Locations of highly explosive bombs which fell on Leeds during air raid mapped for first time

The exact locations of highly explosive bombs which fell on Leeds during its worst World War 2 air raid have been mapped for the very first time - by a team of students at Leeds Beckett University

By Daniel Sheridan
Saturday, 13th March 2021, 11:45 am

A total of 25 tons of explosives were dropped on the city on March 14, 1941, targeting the Gas Works and industrial areas surrounding the river Aire.

The bombs damaged many other important sites including the Town Hall, the City Museum, telephone exchange and also people’s homes.

The raid caused over 100 serious fires, damaged over 4,500 buildings and resulted in 65 people losing their lives.

Photo credits: Leodis photographic archive who kindly provided images to accompany this story.

The sites and stories of these bombs can be seen on new webpages, which include an interactive map, that have been launched ahead of the 80th anniversary of the raid this weekend.

Although officially too small to qualify for ‘Blitz’ status - defined as 100 tons of explosives - the city was pounded by incendiary and high explosive bombs in two waves of attack during the night and early hours of the following morning.

The team from the School of Cultural Studies and Humanities of the University worked on a ‘Public History Project’ module to explore different aspects of the raid and have pinpointed the exact sites of many previously unlocated bombs.

The project was a partnership with Leeds Museums and Galleries, the Leeds Local and Family History Library and the West Yorkshire Archives Service.

Using an array of primary and secondary sources ranging from secret Home Security reports to academic texts, the Leodis photography archive, genealogy databases and historical maps, the LBU group tried to uncover the full story of what had happened that night.

They also focused on the effect of the damage on civilian morale and heroism, these themes striking a balance between popular interest and historical context while also respecting and remembering those involved.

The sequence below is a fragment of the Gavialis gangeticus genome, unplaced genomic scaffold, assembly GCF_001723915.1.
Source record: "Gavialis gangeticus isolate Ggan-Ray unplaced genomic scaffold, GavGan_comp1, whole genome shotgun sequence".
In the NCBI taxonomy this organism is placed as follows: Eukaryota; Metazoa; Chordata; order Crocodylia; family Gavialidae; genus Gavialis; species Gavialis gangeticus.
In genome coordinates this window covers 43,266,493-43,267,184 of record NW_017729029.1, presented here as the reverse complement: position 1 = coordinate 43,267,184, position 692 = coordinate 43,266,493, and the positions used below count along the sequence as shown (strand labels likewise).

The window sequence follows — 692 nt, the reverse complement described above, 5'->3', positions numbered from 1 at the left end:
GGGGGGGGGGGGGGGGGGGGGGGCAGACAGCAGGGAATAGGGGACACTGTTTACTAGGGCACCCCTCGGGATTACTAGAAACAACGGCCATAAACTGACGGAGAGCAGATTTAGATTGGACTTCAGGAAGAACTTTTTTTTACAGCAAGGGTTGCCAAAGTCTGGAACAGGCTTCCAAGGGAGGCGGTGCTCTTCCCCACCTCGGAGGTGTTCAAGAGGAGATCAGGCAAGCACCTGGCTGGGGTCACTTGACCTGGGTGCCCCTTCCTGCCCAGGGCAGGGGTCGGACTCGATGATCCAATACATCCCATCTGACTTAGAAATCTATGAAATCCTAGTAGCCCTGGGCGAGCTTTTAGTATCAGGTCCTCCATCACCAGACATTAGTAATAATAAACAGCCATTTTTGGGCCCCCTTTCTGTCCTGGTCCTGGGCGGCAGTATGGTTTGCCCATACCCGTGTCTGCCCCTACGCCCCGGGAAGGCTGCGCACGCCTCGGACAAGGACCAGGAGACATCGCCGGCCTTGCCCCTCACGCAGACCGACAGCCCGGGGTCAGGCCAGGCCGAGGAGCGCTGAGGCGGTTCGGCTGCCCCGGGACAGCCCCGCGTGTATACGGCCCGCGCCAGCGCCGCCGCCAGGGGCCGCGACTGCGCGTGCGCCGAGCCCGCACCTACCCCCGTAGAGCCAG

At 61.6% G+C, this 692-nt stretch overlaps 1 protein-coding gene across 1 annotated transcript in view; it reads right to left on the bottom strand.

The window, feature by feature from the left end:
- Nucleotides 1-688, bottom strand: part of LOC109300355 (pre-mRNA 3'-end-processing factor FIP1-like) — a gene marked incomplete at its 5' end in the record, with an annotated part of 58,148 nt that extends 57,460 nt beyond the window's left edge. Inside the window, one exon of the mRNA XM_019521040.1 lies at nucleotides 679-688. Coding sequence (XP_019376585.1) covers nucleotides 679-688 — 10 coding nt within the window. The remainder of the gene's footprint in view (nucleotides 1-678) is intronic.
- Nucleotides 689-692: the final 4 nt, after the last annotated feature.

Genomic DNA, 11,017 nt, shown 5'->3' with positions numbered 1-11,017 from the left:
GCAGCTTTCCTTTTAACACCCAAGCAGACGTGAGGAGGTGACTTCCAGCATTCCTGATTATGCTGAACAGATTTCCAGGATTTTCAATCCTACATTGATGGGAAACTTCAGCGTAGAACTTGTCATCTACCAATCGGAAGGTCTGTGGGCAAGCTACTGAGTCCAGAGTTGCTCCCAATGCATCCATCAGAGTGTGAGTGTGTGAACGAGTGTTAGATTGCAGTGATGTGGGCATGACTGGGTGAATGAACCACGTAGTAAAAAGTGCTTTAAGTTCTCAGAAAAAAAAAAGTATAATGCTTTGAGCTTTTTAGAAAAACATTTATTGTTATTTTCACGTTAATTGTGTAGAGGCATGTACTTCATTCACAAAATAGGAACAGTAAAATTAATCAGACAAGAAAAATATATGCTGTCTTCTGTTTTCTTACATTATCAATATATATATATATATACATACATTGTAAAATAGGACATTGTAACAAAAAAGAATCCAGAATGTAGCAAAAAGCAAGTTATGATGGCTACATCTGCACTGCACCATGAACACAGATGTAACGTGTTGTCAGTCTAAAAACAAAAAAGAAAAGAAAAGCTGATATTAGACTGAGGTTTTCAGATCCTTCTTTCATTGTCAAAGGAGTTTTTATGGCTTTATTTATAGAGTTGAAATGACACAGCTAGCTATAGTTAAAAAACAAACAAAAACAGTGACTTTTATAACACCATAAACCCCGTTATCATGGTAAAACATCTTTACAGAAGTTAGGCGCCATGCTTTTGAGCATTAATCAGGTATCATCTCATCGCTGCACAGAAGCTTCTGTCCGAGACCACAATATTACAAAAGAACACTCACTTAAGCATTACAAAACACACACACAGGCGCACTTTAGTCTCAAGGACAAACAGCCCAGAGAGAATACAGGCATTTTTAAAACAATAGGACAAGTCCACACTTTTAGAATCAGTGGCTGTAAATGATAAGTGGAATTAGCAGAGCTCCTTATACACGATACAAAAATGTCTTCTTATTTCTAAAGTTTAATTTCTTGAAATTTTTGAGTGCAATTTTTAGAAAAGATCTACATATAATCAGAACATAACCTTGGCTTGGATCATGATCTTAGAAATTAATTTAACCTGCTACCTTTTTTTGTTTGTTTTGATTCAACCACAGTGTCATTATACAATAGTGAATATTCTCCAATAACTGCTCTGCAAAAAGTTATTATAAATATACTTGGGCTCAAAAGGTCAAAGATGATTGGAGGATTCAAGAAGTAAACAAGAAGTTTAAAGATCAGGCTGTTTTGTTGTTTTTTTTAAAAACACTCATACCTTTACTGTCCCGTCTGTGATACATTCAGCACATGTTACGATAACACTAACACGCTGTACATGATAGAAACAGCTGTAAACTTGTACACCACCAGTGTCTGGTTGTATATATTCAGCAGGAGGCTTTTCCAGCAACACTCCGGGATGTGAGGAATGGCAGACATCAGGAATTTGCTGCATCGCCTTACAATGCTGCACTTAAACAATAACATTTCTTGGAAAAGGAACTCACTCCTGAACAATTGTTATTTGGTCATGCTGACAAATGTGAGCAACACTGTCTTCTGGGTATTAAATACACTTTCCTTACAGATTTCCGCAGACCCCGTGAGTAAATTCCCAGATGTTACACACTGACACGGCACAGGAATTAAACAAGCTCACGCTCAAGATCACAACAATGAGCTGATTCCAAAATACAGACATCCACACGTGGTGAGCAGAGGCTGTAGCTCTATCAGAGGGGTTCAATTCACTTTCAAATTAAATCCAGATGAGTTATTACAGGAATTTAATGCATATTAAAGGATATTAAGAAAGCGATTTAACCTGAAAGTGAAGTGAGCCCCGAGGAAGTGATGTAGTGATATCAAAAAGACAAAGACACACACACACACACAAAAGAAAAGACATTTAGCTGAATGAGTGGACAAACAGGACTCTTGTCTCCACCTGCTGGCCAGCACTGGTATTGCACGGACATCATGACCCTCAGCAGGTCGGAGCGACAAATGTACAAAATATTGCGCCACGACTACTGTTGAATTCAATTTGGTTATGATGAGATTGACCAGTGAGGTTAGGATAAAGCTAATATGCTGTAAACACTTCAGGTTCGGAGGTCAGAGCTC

Many of the stories researched happened in places still recognisable today.

Senior Lecturer in Public History Dr Henry Irving oversaw the project and said carrying it out during an unprecedented global pandemic meant the work took on an added significance.

Dr Henry Irving said: "Though not as badly bombed as other places, we were all struck by how little had been written about Leeds. I’m really proud we have now been able to update the West Yorkshire Archive Service’s bomb map, which shows exactly where different bombs fell.

“The students also worked to connect individual incidents with the people affected, adding details about the legacies of the raid. I should also say that the subject matter was quite emotional – and, of course, we’ve had to do all of this while coping with lockdown!”

One of the groups working on the Leeds Blitz project focussed on the lives of wartime women, which resonated with BA English and History student Leanne Speight.

Leanne remembered stories from her own Great Grandma who worked in a munitions factory, many of which are often little discussed.

She said: "She was one of hundreds of thousands of women across Britain who did ‘their bit’ and it was clear she viewed her contribution as nothing out of the ordinary. But together, the women achieved something extraordinary, shattering gender stereotypes to step into traditionally male roles when the nation needed them most.

“We see clear examples of the courage demonstrated by women like my Great Grandma in the face of enemy action during the air raid on Leeds. Reports published afterwards show women did not hesitate to tackle fires caused by incendiary bombs, even when high explosives were falling nearby. Many of these women worked in roles where such actions would not have been expected of them."

As well as a great learning outcome for the group, BA History students Bradley Danahar and Megan Guest, hope the project can help and inspire the wider public too.

They said: “If people can also learn from the resource the group has created that will be a fantastic outcome! We also hope that understanding more about the events of 80 years ago might motivate people to help those in need right now, during another time where we must all pull together.”

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